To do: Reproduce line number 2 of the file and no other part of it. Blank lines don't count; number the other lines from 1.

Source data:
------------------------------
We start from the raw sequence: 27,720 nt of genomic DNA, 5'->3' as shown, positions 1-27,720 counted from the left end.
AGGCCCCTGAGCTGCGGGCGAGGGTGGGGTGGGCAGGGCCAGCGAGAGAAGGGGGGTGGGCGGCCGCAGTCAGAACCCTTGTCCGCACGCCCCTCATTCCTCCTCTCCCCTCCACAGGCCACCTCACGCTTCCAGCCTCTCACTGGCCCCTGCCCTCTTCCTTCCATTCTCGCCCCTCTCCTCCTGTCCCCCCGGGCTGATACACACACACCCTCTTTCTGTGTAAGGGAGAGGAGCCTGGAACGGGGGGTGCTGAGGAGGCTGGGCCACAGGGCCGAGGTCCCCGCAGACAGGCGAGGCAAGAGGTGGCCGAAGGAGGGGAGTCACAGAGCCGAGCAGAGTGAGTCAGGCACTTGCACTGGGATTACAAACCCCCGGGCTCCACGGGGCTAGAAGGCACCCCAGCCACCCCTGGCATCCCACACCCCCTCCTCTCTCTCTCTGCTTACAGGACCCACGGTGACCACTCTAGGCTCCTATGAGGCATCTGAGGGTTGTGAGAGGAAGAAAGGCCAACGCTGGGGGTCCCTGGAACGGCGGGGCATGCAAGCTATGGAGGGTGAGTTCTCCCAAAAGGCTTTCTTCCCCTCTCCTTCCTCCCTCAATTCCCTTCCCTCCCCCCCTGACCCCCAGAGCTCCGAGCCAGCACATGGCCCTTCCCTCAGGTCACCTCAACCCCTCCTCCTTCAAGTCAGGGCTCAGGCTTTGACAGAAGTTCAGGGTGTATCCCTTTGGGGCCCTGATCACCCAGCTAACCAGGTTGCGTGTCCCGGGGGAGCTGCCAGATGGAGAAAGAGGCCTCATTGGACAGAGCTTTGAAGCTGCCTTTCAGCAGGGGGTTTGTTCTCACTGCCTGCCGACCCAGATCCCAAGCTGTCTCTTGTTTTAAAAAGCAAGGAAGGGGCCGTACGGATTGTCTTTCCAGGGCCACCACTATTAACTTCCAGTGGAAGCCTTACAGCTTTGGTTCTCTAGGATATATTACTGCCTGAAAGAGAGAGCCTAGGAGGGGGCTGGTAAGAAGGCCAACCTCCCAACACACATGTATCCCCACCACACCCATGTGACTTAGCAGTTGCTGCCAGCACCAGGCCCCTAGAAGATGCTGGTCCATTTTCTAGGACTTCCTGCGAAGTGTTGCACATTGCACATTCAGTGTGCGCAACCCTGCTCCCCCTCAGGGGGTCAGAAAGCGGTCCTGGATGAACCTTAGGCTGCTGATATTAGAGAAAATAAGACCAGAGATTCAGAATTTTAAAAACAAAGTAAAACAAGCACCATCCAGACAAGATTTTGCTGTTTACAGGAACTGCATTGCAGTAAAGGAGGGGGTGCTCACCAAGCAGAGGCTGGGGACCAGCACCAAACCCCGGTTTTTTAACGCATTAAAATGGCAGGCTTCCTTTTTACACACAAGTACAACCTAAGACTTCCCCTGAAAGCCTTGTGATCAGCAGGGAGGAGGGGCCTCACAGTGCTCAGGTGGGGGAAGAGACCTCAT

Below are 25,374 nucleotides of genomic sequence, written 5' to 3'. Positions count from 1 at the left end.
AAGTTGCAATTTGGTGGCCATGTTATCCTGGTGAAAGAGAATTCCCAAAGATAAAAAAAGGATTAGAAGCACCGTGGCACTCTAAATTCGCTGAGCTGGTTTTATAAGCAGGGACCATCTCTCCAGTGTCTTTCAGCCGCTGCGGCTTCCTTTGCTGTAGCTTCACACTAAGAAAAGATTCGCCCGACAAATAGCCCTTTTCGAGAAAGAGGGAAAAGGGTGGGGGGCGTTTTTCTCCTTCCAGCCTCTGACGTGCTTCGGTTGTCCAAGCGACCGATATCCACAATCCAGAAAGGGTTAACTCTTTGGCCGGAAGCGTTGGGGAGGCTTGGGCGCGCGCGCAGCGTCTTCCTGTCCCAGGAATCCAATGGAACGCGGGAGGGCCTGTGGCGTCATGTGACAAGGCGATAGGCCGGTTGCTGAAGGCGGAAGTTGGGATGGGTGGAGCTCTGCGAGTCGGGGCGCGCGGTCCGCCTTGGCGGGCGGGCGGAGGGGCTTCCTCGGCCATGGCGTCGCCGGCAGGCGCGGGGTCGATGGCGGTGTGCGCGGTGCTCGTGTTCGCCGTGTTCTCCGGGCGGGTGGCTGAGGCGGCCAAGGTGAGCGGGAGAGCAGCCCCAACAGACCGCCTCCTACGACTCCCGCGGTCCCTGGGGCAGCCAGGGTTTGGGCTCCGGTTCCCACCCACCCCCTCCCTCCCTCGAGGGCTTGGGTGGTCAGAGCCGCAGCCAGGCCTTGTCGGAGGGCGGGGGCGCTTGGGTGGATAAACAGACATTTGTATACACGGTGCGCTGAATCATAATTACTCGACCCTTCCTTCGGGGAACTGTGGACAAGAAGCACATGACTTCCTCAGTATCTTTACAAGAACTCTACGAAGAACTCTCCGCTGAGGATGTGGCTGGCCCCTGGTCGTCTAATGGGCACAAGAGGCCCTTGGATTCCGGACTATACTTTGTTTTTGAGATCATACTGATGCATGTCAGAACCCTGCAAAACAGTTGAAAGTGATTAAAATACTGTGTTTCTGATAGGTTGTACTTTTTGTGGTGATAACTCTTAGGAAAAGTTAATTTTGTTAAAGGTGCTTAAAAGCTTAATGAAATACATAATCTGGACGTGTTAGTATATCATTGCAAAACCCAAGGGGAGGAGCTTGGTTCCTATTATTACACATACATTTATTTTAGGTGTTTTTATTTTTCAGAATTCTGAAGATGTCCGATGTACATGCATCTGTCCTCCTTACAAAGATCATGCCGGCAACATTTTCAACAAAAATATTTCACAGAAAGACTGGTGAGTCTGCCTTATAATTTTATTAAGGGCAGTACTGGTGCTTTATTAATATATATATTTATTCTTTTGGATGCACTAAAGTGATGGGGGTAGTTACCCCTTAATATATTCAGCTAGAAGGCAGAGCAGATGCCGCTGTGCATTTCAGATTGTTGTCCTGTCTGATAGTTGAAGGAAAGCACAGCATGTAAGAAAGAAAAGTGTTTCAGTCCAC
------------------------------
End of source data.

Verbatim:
AGGCCCCTGAGCTGCGGGCGAGGGTGGGGTGGGCAGGGCCAGCGAGAGAAGGGGGGTGGGCGGCCGCAGTCAGAACCCTTGTCCGCACGCCCCTCATTCCTCCTCTCCCCTCCACAGGCCACCTCACGCTTCCAGCCTCTCACTGGCCCCTGCCCTCTTCCTTCCATTCTCGCCCCTCTCCTCCTGTCCCCCCGGGCTGATACACACACACCCTCTTTCTGTGTAAGGGAGAGGAGCCTGGAACGGGGGGTGCTGAGGAGGCTGGGCCACAGGGCCGAGGTCCCCGCAGACAGGCGAGGCAAGAGGTGGCCGAAGGAGGGGAGTCACAGAGCCGAGCAGAGTGAGTCAGGCACTTGCACTGGGATTACAAACCCCCGGGCTCCACGGGGCTAGAAGGCACCCCAGCCACCCCTGGCATCCCACACCCCCTCCTCTCTCTCTCTGCTTACAGGACCCACGGTGACCACTCTAGGCTCCTATGAGGCATCTGAGGGTTGTGAGAGGAAGAAAGGCCAACGCTGGGGGTCCCTGGAACGGCGGGGCATGCAAGCTATGGAGGGTGAGTTCTCCCAAAAGGCTTTCTTCCCCTCTCCTTCCTCCCTCAATTCCCTTCCCTCCCCCCCTGACCCCCAGAGCTCCGAGCCAGCACATGGCCCTTCCCTCAGGTCACCTCAACCCCTCCTCCTTCAAGTCAGGGCTCAGGCTTTGACAGAAGTTCAGGGTGTATCCCTTTGGGGCCCTGATCACCCAGCTAACCAGGTTGCGTGTCCCGGGGGAGCTGCCAGATGGAGAAAGAGGCCTCATTGGACAGAGCTTTGAAGCTGCCTTTCAGCAGGGGGTTTGTTCTCACTGCCTGCCGACCCAGATCCCAAGCTGTCTCTTGTTTTAAAAAGCAAGGAAGGGGCCGTACGGATTGTCTTTCCAGGGCCACCACTATTAACTTCCAGTGGAAGCCTTACAGCTTTGGTTCTCTAGGATATATTACTGCCTGAAAGAGAGAGCCTAGGAGGGGGCTGGTAAGAAGGCCAACCTCCCAACACACATGTATCCCCACCACACCCATGTGACTTAGCAGTTGCTGCCAGCACCAGGCCCCTAGAAGATGCTGGTCCATTTTCTAGGACTTCCTGCGAAGTGTTGCACATTGCACATTCAGTGTGCGCAACCCTGCTCCCCCTCAGGGGGTCAGAAAGCGGTCCTGGATGAACCTTAGGCTGCTGATATTAGAGAAAATAAGACCAGAGATTCAGAATTTTAAAAACAAAGTAAAACAAGCACCATCCAGACAAGATTTTGCTGTTTACAGGAACTGCATTGCAGTAAAGGAGGGGGTGCTCACCAAGCAGAGGCTGGGGACCAGCACCAAACCCCGGTTTTTTAACGCATTAAAATGGCAGGCTTCCTTTTTACACACAAGTACAACCTAAGACTTCCCCTGAAAGCCTTGTGATCAGCAGGGAGGAGGGGCCTCACAGTGCTCAGGTGGGGGAAGAGACCTCAT